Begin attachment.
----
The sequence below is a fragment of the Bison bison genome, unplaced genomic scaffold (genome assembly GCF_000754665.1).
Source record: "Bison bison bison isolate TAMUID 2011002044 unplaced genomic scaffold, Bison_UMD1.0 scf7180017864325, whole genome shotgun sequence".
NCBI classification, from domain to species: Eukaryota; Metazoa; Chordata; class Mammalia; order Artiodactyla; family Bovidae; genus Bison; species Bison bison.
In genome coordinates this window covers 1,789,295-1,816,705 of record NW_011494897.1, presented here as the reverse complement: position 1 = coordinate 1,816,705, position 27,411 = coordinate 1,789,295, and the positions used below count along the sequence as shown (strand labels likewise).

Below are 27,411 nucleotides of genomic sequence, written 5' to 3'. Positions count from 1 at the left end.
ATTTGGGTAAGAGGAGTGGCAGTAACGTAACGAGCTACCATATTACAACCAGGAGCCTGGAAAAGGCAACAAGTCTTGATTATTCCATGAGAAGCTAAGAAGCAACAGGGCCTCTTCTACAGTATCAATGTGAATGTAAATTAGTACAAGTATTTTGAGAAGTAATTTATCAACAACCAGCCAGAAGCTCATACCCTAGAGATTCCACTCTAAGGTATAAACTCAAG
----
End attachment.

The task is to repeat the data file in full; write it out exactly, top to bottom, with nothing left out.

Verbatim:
The sequence below is a fragment of the Bison bison genome, unplaced genomic scaffold (genome assembly GCF_000754665.1).
Source record: "Bison bison bison isolate TAMUID 2011002044 unplaced genomic scaffold, Bison_UMD1.0 scf7180017864325, whole genome shotgun sequence".
NCBI classification, from domain to species: Eukaryota; Metazoa; Chordata; class Mammalia; order Artiodactyla; family Bovidae; genus Bison; species Bison bison.
In genome coordinates this window covers 1,789,295-1,816,705 of record NW_011494897.1, presented here as the reverse complement: position 1 = coordinate 1,816,705, position 27,411 = coordinate 1,789,295, and the positions used below count along the sequence as shown (strand labels likewise).

Below are 27,411 nucleotides of genomic sequence, written 5' to 3'. Positions count from 1 at the left end.
ATTTGGGTAAGAGGAGTGGCAGTAACGTAACGAGCTACCATATTACAACCAGGAGCCTGGAAAAGGCAACAAGTCTTGATTATTCCATGAGAAGCTAAGAAGCAACAGGGCCTCTTCTACAGTATCAATGTGAATGTAAATTAGTACAAGTATTTTGAGAAGTAATTTATCAACAACCAGCCAGAAGCTCATACCCTAGAGATTCCACTCTAAGGTATAAACTCAAG